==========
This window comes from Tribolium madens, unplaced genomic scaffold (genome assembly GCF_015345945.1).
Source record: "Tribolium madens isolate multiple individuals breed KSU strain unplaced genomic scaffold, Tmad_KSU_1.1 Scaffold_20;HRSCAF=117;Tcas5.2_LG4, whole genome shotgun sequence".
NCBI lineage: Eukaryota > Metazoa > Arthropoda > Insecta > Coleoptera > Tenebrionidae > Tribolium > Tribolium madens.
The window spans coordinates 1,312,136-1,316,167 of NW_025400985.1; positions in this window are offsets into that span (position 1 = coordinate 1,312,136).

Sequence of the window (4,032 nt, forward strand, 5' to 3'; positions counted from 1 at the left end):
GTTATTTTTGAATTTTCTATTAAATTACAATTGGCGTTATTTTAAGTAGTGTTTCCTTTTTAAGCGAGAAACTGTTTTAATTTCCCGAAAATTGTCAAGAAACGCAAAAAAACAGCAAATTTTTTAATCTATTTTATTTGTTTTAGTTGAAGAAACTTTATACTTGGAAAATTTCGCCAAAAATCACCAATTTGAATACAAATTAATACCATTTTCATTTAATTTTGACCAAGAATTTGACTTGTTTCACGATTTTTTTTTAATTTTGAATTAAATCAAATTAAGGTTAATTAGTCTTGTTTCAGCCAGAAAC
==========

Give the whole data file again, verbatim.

This window comes from Tribolium madens, unplaced genomic scaffold (genome assembly GCF_015345945.1).
Source record: "Tribolium madens isolate multiple individuals breed KSU strain unplaced genomic scaffold, Tmad_KSU_1.1 Scaffold_20;HRSCAF=117;Tcas5.2_LG4, whole genome shotgun sequence".
NCBI lineage: Eukaryota > Metazoa > Arthropoda > Insecta > Coleoptera > Tenebrionidae > Tribolium > Tribolium madens.
The window spans coordinates 1,312,136-1,316,167 of NW_025400985.1; positions in this window are offsets into that span (position 1 = coordinate 1,312,136).

Sequence of the window (4,032 nt, forward strand, 5' to 3'; positions counted from 1 at the left end):
GTTATTTTTGAATTTTCTATTAAATTACAATTGGCGTTATTTTAAGTAGTGTTTCCTTTTTAAGCGAGAAACTGTTTTAATTTCCCGAAAATTGTCAAGAAACGCAAAAAAACAGCAAATTTTTTAATCTATTTTATTTGTTTTAGTTGAAGAAACTTTATACTTGGAAAATTTCGCCAAAAATCACCAATTTGAATACAAATTAATACCATTTTCATTTAATTTTGACCAAGAATTTGACTTGTTTCACGATTTTTTTTTAATTTTGAATTAAATCAAATTAAGGTTAATTAGTCTTGTTTCAGCCAGAAAC